where C1 is the covariance matrix of the measured observations, A is the design matrix that represents the geometric and physical relationship between the measured quantities and the unknowns.
The predicted residuals are computed from the difference between the measurements at a particular time and the measured quantities computed from the predicted state of the system. In step 36, the innovations are statistically and iteratively examined in order to reject outlying observations. The symbols (-) and (+) following a vector or matrix denote the values of that vector or matrix at the instance in time before and after the measurement update, respectively.
In step 37, the design matrix and the weight matrix are computed. Due to the complex nature of most of the observation equations, the design matrix is never derived in an analytical way. The elements of the matrix are computed numerically.
Referring to FIG. 6, the design matrix for the i-observation, for a configuration of one float and one streamer and m-obsevation equations is given. The elements of the design matrix for the i-observation are as follows: ##EQU10## where Fi (x) is the raw non-linear observation equation of the i-measurment, and x is the state vector. Once an observation i becomes available, the state vector solution from the previous equation is used to compute the value of the observed data at time j, denoted by Fi (x)lj. Thus, in order to compute the elements of the design matrix numerically, the quantity Fi (x+δx)lj is computed recursively for every single element of the state vector. δx denotes small changes in the system states. Finally, the element Ajk of the design matrix for the k element of the state vector with respect to i-observation is given as: ##EQU11##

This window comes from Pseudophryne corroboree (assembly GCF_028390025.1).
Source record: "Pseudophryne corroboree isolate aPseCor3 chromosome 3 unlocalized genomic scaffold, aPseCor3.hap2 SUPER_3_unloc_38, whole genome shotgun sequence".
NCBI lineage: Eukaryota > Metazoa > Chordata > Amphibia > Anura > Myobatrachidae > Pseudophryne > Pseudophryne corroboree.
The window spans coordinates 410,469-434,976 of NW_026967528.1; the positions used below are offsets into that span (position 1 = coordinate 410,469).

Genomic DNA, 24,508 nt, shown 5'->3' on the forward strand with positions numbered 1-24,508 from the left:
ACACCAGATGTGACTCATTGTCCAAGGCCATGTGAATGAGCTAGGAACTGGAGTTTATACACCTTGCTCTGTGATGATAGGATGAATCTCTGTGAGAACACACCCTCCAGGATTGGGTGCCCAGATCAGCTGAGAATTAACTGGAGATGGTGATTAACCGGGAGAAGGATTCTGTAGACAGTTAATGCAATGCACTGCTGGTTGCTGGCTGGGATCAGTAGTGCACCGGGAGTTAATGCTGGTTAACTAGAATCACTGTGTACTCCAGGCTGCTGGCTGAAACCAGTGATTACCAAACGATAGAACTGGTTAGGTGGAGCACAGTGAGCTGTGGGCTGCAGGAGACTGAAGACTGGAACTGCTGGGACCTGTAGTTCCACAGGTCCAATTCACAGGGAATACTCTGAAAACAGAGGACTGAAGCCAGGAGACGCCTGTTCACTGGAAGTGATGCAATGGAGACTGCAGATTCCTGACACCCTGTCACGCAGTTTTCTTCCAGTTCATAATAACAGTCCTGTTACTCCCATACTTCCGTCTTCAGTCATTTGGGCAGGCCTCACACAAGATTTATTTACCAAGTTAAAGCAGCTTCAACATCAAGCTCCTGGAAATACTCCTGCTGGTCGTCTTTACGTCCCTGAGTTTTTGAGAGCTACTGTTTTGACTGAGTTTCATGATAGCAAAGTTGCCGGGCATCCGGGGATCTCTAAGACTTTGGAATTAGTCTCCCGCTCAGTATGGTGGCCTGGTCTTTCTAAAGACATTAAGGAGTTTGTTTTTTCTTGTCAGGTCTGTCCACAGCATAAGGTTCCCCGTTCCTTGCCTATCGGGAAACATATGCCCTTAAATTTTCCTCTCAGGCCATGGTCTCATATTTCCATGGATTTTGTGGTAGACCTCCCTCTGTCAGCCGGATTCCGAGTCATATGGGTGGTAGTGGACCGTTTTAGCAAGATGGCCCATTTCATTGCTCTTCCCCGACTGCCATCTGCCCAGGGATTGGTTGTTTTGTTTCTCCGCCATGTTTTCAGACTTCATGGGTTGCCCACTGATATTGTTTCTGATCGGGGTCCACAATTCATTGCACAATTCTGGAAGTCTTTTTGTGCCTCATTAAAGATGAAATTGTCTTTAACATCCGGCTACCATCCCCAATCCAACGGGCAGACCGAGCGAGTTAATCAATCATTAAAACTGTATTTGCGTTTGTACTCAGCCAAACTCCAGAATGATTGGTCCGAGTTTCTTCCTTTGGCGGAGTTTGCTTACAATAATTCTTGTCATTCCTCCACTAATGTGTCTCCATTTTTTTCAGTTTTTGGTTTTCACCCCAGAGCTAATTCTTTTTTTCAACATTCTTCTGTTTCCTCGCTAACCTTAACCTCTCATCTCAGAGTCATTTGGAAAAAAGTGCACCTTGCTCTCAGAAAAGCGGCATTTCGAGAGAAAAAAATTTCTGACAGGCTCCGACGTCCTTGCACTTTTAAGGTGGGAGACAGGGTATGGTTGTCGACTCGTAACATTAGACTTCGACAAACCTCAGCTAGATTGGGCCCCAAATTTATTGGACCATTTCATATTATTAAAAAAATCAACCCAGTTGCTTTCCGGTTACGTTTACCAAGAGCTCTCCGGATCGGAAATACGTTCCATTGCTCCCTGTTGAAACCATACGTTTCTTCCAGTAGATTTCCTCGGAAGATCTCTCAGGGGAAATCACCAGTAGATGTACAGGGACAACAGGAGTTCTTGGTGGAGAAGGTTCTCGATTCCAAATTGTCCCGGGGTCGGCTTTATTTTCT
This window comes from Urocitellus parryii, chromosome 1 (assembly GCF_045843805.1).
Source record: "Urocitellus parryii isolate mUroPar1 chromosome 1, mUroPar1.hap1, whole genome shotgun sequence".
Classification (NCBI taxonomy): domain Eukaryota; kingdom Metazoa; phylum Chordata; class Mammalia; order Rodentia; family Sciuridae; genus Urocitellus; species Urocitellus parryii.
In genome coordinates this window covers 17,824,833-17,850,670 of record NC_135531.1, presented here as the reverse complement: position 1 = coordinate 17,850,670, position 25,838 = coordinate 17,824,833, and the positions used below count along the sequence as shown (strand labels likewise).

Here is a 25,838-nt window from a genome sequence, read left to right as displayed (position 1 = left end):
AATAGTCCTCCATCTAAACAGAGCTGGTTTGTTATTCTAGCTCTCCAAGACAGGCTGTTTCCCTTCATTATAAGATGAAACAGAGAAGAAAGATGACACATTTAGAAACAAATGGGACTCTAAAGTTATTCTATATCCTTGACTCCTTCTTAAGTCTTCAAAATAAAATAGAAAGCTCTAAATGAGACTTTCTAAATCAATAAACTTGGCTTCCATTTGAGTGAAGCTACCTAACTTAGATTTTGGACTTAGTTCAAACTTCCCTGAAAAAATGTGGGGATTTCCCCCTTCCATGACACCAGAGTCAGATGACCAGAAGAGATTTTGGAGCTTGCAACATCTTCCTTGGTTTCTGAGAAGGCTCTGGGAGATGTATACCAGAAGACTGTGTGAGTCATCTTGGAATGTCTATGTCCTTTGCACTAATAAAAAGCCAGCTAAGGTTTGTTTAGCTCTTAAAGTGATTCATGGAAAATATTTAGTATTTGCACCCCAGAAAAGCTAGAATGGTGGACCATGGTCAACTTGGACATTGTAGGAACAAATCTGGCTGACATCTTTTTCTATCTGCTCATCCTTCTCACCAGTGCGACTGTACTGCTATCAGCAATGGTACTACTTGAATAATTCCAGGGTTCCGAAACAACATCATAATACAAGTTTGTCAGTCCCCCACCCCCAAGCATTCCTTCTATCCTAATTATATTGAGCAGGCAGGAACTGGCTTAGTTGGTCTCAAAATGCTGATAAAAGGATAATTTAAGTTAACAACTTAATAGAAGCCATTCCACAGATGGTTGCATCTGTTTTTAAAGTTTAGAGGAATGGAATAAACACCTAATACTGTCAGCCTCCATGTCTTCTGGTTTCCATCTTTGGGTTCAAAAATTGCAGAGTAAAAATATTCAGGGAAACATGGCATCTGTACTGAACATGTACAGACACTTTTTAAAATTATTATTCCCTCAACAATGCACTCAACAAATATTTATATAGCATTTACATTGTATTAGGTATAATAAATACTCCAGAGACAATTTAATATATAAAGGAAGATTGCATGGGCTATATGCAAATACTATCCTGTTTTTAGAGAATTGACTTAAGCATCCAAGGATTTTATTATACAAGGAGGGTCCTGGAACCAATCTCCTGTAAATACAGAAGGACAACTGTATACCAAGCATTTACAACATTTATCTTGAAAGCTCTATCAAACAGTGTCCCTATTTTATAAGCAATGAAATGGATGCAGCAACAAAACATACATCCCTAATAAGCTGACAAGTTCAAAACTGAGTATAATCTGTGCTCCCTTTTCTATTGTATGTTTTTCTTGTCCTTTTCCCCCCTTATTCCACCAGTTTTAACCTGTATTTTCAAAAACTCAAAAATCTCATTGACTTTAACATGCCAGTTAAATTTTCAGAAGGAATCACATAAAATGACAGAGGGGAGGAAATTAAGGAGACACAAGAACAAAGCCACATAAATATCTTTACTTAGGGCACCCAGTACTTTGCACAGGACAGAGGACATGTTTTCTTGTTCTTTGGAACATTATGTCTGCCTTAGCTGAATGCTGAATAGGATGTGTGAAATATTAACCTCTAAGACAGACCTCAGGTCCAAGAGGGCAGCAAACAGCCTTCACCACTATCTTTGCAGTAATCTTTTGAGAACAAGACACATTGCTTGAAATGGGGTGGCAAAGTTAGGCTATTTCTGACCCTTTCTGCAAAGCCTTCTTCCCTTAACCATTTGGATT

Referring again to FIG. 5, in step 38 the gain matrix is computed by:
C.sub.χi (+)= (C.sub.χi (-))-1 +Al T Cli -1 Ai !-1 (29)